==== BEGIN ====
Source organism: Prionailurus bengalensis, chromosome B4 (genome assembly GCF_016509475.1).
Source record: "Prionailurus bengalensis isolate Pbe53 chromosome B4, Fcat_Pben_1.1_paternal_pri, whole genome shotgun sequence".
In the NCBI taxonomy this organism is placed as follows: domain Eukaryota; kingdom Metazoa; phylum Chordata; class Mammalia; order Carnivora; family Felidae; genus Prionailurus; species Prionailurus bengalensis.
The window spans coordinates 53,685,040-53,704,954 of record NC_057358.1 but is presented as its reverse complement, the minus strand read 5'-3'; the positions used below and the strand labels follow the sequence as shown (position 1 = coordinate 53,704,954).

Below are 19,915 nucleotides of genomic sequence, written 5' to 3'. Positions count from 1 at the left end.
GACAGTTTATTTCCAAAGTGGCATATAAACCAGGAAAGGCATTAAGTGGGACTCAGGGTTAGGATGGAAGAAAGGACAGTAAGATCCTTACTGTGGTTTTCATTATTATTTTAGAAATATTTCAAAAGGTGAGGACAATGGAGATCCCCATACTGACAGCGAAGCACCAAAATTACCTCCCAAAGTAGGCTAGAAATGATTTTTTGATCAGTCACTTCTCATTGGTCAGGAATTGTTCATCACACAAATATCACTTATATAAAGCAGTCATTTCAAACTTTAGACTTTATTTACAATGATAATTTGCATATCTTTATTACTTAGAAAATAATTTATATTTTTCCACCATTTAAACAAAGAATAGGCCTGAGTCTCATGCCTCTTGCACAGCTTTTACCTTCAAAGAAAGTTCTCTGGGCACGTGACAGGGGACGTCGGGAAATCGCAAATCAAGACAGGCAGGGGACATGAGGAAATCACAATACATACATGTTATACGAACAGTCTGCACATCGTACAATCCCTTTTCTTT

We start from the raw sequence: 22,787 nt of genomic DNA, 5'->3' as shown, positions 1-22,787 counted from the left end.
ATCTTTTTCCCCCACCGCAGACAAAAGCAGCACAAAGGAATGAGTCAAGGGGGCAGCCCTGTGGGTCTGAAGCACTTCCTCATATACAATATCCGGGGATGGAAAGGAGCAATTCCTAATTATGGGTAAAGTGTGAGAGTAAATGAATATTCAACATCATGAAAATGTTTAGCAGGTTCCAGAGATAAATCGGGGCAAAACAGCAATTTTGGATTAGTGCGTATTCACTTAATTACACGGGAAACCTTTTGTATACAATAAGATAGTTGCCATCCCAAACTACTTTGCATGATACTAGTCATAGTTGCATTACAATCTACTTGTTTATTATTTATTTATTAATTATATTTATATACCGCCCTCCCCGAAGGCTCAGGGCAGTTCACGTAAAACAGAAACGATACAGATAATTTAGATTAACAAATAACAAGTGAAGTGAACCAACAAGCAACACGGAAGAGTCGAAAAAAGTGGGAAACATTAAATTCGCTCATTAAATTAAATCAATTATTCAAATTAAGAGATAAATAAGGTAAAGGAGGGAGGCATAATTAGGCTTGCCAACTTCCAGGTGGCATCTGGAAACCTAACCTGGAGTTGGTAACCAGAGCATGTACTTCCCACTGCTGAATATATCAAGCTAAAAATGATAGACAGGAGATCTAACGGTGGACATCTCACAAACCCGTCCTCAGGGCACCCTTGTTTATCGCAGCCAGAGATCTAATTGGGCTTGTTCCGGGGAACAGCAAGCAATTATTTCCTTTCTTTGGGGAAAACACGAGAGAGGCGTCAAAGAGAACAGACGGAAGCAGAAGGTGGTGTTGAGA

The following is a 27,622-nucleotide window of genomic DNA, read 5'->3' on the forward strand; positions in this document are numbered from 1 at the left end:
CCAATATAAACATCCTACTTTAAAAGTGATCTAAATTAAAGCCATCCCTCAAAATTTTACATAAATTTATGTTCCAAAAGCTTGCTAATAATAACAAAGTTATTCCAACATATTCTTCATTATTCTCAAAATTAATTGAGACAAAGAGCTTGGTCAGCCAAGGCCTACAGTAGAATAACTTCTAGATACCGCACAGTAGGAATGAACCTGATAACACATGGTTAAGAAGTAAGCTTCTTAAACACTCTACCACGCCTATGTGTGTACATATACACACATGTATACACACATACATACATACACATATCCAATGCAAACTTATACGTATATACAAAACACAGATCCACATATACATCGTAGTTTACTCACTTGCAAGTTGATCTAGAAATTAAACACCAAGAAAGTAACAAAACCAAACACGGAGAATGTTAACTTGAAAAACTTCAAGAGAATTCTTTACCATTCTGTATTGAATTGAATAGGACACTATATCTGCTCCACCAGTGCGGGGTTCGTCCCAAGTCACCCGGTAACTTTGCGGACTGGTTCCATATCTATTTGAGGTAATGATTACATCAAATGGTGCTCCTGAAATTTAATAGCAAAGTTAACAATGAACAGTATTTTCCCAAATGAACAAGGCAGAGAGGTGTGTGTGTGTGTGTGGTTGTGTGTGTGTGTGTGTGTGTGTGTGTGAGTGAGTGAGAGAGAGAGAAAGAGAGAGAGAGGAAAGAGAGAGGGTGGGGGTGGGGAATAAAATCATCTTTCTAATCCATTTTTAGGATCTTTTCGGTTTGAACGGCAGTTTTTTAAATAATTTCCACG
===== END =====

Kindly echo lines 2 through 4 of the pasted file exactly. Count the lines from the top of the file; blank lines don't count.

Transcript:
Source record: "Prionailurus bengalensis isolate Pbe53 chromosome B4, Fcat_Pben_1.1_paternal_pri, whole genome shotgun sequence".
In the NCBI taxonomy this organism is placed as follows: domain Eukaryota; kingdom Metazoa; phylum Chordata; class Mammalia; order Carnivora; family Felidae; genus Prionailurus; species Prionailurus bengalensis.
The window spans coordinates 53,685,040-53,704,954 of record NC_057358.1 but is presented as its reverse complement, the minus strand read 5'-3'; the positions used below and the strand labels follow the sequence as shown (position 1 = coordinate 53,704,954).